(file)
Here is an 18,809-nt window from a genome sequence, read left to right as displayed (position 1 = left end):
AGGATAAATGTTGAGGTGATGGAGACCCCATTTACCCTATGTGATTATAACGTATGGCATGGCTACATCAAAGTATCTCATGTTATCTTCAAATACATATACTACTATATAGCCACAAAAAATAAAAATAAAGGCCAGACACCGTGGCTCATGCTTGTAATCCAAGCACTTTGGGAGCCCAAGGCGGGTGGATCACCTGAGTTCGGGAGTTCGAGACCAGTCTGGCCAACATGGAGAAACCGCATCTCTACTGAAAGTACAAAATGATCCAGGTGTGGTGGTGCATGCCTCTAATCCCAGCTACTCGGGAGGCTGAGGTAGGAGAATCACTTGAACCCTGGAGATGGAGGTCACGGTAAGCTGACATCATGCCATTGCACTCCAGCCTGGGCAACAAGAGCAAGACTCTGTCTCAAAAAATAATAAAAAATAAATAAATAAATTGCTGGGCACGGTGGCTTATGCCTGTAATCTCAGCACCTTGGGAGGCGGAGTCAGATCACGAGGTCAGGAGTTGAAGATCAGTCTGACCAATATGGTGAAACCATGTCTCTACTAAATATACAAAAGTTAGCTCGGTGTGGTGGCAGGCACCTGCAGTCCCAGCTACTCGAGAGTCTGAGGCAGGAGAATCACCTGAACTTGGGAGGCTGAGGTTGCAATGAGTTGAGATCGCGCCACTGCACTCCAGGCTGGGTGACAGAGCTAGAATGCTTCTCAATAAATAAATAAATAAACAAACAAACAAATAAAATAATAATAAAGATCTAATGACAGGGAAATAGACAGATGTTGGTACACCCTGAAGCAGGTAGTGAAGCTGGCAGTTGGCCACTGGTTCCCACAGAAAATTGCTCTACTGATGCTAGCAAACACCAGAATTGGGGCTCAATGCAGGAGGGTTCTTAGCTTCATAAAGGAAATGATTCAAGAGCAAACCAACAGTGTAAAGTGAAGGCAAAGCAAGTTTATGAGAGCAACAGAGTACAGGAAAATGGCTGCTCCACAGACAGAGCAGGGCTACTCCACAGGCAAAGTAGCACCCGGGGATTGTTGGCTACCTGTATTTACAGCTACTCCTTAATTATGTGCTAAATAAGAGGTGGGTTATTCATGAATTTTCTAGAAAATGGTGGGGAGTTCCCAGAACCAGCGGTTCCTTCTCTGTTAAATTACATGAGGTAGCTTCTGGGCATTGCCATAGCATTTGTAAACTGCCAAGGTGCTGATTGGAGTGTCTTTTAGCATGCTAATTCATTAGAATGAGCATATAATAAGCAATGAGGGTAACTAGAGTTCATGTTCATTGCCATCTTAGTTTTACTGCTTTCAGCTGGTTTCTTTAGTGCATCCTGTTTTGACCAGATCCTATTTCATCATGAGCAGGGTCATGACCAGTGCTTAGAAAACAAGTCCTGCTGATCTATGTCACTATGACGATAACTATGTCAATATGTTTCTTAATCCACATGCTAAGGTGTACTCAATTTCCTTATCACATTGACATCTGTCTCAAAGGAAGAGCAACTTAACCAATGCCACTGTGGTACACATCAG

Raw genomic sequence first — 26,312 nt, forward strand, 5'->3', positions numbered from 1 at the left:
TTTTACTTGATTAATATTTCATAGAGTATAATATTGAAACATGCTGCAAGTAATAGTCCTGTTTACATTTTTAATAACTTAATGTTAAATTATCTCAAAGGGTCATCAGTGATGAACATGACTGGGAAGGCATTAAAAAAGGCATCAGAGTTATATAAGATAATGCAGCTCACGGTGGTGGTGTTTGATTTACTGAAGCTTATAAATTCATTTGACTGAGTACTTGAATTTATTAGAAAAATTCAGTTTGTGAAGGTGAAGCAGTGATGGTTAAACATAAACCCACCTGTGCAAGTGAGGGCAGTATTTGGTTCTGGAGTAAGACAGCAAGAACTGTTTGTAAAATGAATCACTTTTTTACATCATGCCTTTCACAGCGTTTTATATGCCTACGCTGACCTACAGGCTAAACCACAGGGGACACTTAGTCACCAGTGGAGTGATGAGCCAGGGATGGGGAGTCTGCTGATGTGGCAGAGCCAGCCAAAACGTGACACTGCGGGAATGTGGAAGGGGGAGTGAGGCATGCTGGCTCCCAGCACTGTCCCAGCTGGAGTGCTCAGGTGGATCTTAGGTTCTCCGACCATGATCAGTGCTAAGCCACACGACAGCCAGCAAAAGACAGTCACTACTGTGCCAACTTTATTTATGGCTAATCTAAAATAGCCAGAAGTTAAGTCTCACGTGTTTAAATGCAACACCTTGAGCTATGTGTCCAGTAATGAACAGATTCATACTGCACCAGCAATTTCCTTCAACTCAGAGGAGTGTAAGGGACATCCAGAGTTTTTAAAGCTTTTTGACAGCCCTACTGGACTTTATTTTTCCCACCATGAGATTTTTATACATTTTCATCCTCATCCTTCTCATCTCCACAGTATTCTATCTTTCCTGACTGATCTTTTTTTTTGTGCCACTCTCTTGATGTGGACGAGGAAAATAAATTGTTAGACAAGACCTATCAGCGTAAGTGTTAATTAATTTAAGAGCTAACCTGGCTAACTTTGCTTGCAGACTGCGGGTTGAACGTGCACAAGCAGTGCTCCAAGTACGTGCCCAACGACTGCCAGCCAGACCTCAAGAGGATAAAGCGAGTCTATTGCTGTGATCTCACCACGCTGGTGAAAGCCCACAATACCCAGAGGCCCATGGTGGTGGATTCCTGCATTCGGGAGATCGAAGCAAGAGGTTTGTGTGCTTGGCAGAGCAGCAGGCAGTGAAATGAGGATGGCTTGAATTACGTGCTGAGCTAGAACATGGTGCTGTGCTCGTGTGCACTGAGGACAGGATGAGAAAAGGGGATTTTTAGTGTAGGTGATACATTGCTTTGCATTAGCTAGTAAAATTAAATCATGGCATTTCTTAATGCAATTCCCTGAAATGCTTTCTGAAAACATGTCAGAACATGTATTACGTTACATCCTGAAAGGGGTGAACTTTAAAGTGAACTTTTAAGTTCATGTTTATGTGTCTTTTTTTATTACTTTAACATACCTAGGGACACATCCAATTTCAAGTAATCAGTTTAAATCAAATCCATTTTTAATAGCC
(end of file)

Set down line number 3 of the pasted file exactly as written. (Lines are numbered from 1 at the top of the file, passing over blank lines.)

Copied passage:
Raw genomic sequence first — 26,312 nt, forward strand, 5'->3', positions numbered from 1 at the left: